Located in the once-thriving small sawmill town of Ellaville, Florida, sits the Hillman Bridge. The town was also known for a manufacturing center which along, with the sawmill, were own by George Franklin Drew, Florida’s twelfth governor from January 2, 1877, to January 4, 1881.
It was named for Captain W. J. Hillman of Live Oak, a member of the State Road Department who pushed for the construction of the bridge. Construction took place between 1925 – 1926 as a federal aid project and was built by the R. H. H. Blackwell Co. of East Aurora, New York.
The State Chamber of Commerce did not want to name the bridge after either Hillman or Ellaville; members felt to the average tourist it would be as distinctive as the name “Bridge #1313.” Instead, the Chamber wanted to name the bridge after the Suwanee River or after Stephen Foster, whose song “Old Folks at Home” immortalized the Suwanee River. The local newspaper, The Evening Independent, played devil’s advocate, pointing out that another newspaper had misspelled “Suwanee” twice in the same article. “If the press could misspell the name, then so could tourists, and, that could be counterproductive.”
After all the arguments were settled, the Hillman name remained standing, and the bridge was dedicated in 1927. In 1983, a truck carrying an over-height load across the bridge hit one of the steel crossbeams and tore it loose from the structure. The Florida Department of Transportation was already in talks to build a new bridge alongside the old one and did so in 1986.
The original bridge remains today but is restricted to foot and bike traffic.
Governor George Franklin Drew
Governor Drew was born in Alton, New Hampshire, on August 6, 1827. At twenty in 1947, he moved south to Columbus, George and opened a machine shop, and also engaged in lumbering in the area. Then in 1865 he moved to Ellaville and built Florida’s largest sawmill along the Suwanee River.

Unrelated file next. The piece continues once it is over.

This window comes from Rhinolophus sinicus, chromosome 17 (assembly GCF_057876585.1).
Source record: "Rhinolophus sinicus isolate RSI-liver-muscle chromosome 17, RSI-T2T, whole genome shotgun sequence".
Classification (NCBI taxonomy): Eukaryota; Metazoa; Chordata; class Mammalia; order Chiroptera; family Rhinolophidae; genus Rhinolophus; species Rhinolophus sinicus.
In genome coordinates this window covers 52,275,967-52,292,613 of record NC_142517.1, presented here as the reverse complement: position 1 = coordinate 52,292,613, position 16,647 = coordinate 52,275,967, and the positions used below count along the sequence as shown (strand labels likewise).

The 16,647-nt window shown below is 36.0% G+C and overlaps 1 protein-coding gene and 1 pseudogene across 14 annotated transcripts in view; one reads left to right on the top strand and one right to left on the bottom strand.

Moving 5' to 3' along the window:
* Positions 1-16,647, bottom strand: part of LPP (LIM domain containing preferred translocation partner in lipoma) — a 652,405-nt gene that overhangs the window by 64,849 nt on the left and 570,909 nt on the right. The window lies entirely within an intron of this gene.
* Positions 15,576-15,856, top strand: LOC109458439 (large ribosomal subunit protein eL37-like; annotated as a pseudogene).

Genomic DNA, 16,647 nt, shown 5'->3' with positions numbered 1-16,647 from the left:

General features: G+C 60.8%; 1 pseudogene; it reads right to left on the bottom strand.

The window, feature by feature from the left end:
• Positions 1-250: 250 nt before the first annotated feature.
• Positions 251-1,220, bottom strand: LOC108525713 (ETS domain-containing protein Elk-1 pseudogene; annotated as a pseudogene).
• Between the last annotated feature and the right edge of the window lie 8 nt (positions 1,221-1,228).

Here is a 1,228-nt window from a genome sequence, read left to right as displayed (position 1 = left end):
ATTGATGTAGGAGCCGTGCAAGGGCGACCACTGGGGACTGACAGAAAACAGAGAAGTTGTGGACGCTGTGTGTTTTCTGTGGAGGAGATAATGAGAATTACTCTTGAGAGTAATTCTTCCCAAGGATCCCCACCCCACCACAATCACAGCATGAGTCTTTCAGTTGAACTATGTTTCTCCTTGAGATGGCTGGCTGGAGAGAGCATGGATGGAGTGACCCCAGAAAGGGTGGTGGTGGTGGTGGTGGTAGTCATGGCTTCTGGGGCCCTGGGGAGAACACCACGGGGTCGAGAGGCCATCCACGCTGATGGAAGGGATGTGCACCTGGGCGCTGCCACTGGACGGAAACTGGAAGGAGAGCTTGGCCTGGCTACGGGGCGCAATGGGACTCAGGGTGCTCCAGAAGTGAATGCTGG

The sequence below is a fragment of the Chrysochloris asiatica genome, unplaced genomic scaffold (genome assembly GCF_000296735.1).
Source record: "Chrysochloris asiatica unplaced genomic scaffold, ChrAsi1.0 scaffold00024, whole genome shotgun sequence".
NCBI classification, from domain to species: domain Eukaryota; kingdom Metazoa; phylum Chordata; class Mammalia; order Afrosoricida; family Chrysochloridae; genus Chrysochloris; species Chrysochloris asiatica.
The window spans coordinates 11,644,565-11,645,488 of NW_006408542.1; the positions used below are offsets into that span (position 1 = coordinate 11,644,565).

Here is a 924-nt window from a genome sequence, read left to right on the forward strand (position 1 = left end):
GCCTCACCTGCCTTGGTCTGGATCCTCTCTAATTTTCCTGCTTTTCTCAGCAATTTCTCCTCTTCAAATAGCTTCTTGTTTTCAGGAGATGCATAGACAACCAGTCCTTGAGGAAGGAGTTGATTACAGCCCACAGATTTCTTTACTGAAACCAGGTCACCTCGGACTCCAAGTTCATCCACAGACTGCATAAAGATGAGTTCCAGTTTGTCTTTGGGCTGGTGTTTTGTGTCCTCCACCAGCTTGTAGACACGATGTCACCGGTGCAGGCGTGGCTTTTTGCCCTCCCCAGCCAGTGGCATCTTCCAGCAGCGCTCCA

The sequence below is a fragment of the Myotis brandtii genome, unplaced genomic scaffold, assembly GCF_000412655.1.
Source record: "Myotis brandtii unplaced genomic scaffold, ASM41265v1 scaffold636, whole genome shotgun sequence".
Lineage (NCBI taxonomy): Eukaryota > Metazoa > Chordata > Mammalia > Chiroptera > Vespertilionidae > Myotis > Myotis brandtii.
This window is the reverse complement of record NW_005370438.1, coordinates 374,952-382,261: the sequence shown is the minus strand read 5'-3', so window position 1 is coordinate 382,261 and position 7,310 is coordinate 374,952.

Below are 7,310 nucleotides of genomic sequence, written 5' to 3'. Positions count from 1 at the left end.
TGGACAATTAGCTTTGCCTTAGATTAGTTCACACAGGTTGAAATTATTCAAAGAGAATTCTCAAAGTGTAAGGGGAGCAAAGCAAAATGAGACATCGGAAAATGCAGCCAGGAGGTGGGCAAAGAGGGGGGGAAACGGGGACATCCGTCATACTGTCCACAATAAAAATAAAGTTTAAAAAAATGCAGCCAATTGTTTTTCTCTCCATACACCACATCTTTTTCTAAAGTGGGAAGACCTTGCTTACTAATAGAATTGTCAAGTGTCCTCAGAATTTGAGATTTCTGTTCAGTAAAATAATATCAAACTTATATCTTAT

In 1876, Florida was on the brink of insolvency and looked to Drew to save her honor and regain her credit. At the convention, he was nominated by acclamation. When he entered office, the State had bonded and floating debt of nearly $2,000,000. There was no money in the treasury; the industries of the State had not recovered from the depressing effect of 1873; State script, of which there was about $40,000 in the treasury, was only worth 75 cents on the dollar and 7 percent interest-bearing bonds sold for only 65 cents on the dollar, 6 percent were worth 60 cents.
After a single term, Governor Drew retired to private life and left the state in a much better position. Bonds were sold at a premium, the floating debt had been paid off, and taxes had been reduced each year of his administration.
During September 1900, Amelia, his wife, was in poor health and taken a turn for the worse. He wrote to his daughter and said he didn’t want to go on living without his wife. Amelia passed away on September 26. After making her funeral arrangements, he sat down on the veranda of their Jacksonville home, drawing one long breath, and then grasping a couple of times, he passed away. His doctor diagnosed him as dying from a broken heart.